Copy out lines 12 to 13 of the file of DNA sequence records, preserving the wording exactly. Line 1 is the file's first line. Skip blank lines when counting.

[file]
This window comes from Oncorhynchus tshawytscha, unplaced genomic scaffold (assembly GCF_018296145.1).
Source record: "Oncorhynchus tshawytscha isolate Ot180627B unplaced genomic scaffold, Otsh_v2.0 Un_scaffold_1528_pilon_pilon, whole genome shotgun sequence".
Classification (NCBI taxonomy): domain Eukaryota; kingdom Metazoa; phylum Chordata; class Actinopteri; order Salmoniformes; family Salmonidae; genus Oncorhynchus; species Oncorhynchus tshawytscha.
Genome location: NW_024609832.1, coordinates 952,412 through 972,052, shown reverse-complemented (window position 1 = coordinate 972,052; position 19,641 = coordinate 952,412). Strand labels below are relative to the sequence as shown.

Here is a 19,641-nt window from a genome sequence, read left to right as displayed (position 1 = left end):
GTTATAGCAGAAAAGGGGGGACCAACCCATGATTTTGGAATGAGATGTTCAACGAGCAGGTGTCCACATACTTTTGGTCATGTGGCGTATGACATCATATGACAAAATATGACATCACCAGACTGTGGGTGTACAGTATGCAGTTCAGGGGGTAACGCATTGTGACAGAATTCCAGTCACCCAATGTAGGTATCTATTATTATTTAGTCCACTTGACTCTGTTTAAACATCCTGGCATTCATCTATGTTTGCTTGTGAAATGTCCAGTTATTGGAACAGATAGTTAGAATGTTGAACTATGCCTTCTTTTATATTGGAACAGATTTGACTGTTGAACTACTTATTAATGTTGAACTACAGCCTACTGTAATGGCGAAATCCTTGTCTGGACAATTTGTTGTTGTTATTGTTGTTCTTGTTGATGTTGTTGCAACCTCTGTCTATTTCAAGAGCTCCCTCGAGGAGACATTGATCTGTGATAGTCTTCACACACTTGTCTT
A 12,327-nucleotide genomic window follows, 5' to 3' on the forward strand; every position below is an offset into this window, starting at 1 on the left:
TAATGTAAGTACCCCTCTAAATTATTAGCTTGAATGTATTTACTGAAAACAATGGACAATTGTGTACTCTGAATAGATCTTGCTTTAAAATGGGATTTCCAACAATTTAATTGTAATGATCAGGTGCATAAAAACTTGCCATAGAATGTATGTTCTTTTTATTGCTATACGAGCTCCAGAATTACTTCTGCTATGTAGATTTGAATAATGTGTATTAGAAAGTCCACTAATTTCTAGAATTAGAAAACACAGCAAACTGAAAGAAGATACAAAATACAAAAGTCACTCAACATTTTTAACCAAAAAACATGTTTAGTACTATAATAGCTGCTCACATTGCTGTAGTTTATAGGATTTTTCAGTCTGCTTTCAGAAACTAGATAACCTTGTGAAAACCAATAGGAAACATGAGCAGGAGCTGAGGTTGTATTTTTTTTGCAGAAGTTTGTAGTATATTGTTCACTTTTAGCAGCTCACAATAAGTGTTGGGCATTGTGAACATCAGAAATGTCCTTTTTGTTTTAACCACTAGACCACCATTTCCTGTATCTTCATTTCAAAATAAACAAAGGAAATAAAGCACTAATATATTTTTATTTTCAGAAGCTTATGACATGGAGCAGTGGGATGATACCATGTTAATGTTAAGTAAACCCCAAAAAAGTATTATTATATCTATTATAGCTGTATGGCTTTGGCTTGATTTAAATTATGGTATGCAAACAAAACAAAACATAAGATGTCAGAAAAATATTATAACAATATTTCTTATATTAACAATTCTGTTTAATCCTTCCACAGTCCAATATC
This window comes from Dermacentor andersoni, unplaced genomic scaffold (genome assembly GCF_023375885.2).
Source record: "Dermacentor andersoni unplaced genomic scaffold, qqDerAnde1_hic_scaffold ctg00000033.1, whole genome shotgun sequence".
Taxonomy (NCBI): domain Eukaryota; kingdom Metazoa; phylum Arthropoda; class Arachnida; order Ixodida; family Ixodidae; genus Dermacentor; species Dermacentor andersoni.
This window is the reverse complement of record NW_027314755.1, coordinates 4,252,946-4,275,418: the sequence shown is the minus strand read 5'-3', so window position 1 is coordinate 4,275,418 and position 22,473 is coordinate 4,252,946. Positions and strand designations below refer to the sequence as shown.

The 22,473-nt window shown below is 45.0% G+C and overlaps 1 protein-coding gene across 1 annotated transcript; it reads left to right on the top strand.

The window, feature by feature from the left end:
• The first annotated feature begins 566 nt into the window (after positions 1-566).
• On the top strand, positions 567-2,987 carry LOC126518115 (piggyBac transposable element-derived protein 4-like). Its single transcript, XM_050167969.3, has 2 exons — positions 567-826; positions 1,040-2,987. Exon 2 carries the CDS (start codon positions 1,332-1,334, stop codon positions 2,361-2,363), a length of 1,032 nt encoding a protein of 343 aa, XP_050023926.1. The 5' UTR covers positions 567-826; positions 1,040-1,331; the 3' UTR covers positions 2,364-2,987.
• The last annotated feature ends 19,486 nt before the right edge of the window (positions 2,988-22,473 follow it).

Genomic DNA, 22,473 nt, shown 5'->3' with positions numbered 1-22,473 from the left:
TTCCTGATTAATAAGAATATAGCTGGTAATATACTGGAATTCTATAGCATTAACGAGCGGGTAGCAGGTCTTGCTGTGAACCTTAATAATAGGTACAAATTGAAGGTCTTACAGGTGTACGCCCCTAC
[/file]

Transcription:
This window is the reverse complement of record NW_027314755.1, coordinates 4,252,946-4,275,418: the sequence shown is the minus strand read 5'-3', so window position 1 is coordinate 4,275,418 and position 22,473 is coordinate 4,252,946. Positions and strand designations below refer to the sequence as shown.

The 22,473-nt window shown below is 45.0% G+C and overlaps 1 protein-coding gene across 1 annotated transcript; it reads left to right on the top strand.